Citizen journalism and the legacy media strive to the same objectives; the collection, dissemination, analysis and distribution of content for the good of the general public (source). The extra weapon which sets legacy media at the advantage to citizen journalism is gatekeeping. Gatekeepers, in the legacy media, effectively place a stamp of approval over information which is made available to the wider public. Information published by the legacy media is generally not questioned as it is seen to have been constructed by an authority. What is the role of gatekeepers in citizen journalism, you might ask? Uh, it’s kind of AWOL . . .
Citizen journalism can be seen as the complete absence of authority – the anarchy of the media world. It’s unreliable, it’s unchecked, it’s open-sourced . . . why does it work? It’s based on the premise that everybody knows something, but nobody knows everything. The days of the captive audience are gone, as each person now has the power to become a producer of content. Although the absence of gatekeepers has created the risk of non-legitimate and/or news content being ‘published’, there is also the opportunity for the production of valuable content, even if it is unauthorised (for example WikiLeaks).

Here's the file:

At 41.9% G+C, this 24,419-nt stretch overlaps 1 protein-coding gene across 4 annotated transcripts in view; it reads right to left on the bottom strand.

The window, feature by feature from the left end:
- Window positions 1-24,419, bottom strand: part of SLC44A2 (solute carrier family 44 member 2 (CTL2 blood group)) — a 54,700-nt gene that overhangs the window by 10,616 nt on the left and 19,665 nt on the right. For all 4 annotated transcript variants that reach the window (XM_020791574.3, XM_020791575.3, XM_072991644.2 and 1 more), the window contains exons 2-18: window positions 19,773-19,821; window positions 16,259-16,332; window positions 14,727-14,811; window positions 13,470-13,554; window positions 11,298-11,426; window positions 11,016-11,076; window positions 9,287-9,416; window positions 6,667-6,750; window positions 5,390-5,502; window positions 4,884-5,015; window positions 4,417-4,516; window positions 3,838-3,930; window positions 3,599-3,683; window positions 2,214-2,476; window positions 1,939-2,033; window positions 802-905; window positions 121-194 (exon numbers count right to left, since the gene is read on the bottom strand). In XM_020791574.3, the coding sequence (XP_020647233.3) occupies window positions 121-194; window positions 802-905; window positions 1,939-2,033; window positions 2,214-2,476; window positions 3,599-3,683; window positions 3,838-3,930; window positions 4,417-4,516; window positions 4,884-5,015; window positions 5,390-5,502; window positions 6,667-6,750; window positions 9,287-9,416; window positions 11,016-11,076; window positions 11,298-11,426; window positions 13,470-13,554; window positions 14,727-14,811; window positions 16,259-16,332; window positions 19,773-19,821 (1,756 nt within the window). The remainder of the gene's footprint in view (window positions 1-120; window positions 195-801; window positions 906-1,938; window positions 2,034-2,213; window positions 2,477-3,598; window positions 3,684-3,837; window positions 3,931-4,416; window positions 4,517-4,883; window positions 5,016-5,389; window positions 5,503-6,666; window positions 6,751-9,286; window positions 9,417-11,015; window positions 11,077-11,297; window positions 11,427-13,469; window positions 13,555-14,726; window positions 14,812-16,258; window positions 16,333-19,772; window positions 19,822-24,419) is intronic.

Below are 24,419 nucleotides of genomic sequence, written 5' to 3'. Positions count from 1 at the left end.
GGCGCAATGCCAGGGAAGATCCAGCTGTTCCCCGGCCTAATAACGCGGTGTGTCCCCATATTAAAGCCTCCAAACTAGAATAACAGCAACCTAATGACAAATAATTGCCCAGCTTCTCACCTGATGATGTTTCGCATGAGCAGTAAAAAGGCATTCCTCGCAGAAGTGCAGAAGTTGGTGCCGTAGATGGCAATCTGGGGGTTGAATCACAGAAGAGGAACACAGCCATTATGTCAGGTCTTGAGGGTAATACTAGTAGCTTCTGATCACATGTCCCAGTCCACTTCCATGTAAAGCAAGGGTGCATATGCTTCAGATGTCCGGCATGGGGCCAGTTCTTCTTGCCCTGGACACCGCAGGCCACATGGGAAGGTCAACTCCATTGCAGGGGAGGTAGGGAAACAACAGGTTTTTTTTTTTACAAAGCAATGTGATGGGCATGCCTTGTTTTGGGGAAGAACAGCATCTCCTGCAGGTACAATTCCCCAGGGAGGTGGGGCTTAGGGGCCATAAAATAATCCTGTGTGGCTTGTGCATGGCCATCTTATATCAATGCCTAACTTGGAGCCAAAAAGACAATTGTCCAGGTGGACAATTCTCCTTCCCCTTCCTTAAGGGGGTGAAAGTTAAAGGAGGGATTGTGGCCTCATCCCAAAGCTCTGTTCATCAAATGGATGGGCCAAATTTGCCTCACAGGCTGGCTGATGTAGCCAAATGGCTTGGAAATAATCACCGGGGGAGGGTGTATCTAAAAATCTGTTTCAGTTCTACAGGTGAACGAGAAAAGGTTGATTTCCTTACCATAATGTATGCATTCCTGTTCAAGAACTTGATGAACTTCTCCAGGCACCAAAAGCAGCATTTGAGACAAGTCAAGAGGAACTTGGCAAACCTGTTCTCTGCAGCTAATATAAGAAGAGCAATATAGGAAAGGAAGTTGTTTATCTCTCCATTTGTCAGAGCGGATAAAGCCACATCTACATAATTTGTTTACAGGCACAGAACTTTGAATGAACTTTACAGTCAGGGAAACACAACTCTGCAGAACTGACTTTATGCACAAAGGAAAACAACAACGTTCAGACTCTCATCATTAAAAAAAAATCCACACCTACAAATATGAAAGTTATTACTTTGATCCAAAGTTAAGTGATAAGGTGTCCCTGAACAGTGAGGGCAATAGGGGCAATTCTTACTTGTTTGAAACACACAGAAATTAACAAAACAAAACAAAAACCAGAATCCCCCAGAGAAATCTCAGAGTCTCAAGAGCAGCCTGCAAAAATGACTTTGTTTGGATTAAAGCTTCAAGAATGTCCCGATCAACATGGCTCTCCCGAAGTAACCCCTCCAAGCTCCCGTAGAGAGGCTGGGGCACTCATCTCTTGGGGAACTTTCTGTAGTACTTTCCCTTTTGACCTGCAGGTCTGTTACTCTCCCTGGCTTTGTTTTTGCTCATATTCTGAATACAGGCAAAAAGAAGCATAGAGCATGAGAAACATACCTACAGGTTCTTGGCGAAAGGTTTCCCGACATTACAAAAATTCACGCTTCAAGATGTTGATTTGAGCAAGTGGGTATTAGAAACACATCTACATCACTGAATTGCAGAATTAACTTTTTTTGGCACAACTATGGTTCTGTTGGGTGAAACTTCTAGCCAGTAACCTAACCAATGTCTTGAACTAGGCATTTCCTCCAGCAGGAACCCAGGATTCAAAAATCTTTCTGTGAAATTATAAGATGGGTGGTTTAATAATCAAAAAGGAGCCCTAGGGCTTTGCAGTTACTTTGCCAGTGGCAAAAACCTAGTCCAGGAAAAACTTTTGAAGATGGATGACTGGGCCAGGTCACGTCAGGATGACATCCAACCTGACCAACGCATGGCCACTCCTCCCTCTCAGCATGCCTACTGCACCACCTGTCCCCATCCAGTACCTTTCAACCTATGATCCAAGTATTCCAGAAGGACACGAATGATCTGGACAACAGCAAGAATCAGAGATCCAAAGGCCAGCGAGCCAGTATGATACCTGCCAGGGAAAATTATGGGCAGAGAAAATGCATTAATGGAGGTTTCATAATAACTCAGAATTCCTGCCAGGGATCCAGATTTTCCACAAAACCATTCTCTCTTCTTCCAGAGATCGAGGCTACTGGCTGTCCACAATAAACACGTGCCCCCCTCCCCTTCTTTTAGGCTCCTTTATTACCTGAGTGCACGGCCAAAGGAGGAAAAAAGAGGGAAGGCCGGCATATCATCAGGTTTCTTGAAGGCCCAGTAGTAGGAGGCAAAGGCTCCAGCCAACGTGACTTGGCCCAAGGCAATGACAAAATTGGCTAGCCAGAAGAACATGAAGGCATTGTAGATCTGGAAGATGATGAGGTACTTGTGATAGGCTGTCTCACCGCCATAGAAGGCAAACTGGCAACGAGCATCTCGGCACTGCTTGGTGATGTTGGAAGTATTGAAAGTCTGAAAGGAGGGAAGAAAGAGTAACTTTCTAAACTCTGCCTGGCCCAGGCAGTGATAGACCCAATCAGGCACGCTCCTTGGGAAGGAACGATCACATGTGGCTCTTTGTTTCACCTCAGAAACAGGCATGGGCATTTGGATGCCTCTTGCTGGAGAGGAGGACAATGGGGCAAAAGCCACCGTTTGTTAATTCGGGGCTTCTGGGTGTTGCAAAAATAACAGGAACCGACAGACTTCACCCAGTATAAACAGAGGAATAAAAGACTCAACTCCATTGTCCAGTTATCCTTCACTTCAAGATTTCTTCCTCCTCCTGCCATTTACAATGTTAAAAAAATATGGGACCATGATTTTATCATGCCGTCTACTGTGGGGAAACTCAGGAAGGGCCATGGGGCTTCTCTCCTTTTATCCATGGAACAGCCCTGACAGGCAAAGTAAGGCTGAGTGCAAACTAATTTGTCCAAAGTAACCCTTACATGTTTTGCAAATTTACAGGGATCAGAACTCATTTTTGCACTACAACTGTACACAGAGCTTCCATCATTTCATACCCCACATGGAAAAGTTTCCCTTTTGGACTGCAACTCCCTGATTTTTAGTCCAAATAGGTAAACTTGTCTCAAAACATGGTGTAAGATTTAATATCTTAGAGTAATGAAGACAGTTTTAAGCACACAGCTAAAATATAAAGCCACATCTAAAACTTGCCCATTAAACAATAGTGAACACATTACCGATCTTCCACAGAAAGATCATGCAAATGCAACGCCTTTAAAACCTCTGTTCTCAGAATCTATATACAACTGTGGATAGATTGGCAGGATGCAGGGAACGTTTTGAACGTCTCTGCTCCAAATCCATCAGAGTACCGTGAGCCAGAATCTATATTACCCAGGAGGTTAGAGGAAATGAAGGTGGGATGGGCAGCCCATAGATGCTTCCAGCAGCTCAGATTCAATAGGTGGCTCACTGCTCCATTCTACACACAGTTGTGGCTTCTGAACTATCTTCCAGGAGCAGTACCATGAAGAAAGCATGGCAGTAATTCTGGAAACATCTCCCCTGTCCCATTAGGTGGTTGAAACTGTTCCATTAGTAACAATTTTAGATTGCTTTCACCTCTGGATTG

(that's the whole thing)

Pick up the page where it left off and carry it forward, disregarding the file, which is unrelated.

The rise of the internet culture has enhanced the prosumer movement and thus excluded the legacy media from much of the content production and consumption cycle. Legacy news plants have been cutting jobs to cover subsequent losses, which only gives citizen journalism more power. The strength of legacy media is its quality, but the sheer quantity of citizen journalism channels has overcome the issue of bias and opened up a magnitude of doors and new opportunities!